Demystifying Common Wills And Probate Myths
Probate refers to the procedure where the last will of an already deceased person is proven and registered in a supreme court. This process usually takes place when someone has to deal with the estate of a deceased person and basically involves the gathering of the deceased’s assets and its distribution to inheritors and creditors.
Probates are often executed by lawyers while the probate process is different in different states. As such, if you are a person looking to have a will sorted out, it is essential that you consider hiring a lawyer that is conversant with your state probate laws and is a registered law practitioner within your state.
Sadly, not many people know a lot of things about will, trust and probate laws; after all, these are topics that none of us want to deal with. However, it is important that you at least understand some of the most basic aspects so that you don’t get misled by some of the wills and probate myths and misconceptions.
To help you better understand wills and probate, this article will be looking at some of the common misconceptions surrounding the probate, trust and wills process.
Misconception #1: When someone dies without leaving a will, everything they had goes to the state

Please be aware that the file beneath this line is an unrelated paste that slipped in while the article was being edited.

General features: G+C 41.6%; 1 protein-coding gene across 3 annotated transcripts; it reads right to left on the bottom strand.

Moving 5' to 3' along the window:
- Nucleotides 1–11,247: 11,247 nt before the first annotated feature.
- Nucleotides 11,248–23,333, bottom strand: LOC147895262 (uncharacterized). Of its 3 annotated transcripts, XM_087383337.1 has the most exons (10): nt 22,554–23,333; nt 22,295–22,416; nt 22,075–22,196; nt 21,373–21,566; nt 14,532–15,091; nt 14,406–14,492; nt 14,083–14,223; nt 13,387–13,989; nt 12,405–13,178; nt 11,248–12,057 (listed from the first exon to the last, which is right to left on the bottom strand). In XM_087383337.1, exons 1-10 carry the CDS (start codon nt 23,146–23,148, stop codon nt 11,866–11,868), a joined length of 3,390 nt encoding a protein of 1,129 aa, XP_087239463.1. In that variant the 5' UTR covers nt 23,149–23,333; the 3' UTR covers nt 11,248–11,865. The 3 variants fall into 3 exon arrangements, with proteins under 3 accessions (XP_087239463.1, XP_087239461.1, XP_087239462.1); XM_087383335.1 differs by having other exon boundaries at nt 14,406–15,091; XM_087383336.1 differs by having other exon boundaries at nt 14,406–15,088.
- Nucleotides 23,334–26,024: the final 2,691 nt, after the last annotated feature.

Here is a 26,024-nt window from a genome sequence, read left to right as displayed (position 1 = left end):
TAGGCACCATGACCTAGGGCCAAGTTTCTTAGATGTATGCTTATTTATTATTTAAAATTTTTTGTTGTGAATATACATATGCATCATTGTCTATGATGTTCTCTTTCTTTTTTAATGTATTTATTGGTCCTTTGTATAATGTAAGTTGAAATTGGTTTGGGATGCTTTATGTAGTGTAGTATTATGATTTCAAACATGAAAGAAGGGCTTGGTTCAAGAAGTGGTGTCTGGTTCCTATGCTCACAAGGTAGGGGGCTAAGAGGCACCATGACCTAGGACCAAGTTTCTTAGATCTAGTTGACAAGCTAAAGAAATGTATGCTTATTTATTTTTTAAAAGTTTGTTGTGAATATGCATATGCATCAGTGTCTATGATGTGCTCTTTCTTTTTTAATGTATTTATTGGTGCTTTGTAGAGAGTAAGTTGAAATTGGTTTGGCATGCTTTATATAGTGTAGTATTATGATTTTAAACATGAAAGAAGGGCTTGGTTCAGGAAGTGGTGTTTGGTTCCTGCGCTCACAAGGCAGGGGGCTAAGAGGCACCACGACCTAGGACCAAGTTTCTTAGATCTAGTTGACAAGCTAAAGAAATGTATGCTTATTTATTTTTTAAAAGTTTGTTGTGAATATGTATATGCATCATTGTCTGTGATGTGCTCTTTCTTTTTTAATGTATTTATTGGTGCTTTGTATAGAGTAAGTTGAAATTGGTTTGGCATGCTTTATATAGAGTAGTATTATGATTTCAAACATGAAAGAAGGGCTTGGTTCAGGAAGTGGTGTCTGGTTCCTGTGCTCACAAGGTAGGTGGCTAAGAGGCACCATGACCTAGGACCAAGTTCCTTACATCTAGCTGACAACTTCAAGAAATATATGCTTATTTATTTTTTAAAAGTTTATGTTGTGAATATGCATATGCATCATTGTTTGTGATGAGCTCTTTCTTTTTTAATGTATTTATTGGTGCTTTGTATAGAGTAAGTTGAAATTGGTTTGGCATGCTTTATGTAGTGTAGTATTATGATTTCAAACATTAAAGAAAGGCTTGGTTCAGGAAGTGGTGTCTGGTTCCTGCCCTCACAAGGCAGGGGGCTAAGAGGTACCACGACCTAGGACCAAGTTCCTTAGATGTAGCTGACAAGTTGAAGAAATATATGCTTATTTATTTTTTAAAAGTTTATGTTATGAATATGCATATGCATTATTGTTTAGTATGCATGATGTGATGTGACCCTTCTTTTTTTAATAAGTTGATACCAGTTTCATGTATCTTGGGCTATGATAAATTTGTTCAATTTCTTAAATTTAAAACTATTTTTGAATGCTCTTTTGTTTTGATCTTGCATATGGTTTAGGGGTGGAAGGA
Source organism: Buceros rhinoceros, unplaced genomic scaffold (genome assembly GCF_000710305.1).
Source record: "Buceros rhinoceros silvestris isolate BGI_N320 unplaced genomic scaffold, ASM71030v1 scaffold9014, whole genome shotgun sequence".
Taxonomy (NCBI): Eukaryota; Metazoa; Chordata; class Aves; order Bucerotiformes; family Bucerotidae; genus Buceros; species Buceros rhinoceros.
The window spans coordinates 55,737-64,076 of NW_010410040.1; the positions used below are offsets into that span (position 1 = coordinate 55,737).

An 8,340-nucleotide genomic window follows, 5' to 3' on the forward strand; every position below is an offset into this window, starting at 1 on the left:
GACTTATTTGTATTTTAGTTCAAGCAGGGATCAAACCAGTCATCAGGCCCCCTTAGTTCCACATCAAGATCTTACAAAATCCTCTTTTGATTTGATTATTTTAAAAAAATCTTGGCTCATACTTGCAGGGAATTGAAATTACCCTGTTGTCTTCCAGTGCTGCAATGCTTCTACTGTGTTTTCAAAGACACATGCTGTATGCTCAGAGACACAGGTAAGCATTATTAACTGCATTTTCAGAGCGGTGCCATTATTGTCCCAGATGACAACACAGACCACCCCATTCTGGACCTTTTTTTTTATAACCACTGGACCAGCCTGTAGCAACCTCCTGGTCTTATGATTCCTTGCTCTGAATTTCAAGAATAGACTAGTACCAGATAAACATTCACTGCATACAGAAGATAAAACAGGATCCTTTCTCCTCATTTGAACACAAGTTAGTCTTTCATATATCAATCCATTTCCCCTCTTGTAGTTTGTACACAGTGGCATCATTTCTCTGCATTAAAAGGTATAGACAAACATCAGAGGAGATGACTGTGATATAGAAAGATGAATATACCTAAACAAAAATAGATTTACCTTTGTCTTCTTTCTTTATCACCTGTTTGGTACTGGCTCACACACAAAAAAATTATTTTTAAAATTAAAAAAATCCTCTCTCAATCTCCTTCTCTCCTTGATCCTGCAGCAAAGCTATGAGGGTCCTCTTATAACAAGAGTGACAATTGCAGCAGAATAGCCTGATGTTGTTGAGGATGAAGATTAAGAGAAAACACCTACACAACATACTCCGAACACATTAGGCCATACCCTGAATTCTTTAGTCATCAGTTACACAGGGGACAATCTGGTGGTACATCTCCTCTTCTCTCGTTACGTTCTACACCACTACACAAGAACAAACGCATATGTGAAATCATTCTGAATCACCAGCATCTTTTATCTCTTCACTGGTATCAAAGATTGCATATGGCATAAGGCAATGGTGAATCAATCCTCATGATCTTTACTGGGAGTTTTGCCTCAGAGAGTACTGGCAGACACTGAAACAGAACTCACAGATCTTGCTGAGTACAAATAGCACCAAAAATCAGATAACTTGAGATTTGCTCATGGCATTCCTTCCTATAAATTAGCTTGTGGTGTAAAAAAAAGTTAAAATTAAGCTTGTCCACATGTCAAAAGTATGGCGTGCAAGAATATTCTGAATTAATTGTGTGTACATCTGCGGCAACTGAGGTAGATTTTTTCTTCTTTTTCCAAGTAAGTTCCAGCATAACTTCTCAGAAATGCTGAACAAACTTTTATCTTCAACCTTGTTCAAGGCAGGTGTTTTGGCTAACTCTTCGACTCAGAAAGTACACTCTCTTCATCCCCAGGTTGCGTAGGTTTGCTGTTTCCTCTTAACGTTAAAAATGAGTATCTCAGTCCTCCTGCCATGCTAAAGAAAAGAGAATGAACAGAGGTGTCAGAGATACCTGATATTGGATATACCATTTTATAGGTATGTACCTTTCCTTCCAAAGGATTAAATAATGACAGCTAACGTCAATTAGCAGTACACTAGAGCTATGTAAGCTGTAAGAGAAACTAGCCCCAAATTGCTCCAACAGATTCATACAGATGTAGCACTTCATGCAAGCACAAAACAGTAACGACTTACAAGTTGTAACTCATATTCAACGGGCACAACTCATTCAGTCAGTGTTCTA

While there are many reasons why you need to write a will, worrying about your state seizing your family’s inheritance should not be one of them. The good thing is that all states have in place one or two rules that govern how the inheritance is handled and is responsible for ensuring that it is shared amongst the bereaved. As such, even one dies without any valid will, the state will not take any of their assets but will ensure that it is properly inherited.
Misconception #2: It takes a very long time to probate an estate
While there are cases where probating an estate took quite some time maybe due to legal issues or disputes, that is generally not the case with most will probate processes. The probate process normally takes about 3 to 4 months. This is often because there are set delay periods that are mandated by state laws to allow for different aspects to take place first. Once the wait period is over, then the process commences and is normally smooth taking anywhere from a week to a couple of months depending on the size of the estate to be shared.
Misconception #3: The cost of handling a probate is too high
Many people have believed the misconception that the cost of probate is too high and will eat up all their estate assets. The truth of the matter is that if the assets left behind are too small to probate, then there are probate shortcuts that are far less expensive and which will still work in ensuring that the assets are equally and properly shared. At the same time, probate processing costs are generally affordable and are normally pegged at 5% of the entire value of the estate in question.
The above are just but a few of some of the most common myths believed by many people. On the contrary, the wills and probate process is not that complicated as many tend to believe. However, if you want to make the best of the entire process, the best thing would be to consider hiring a professional lawyer who is well versed on matters of state family, wills, trusts and probate laws.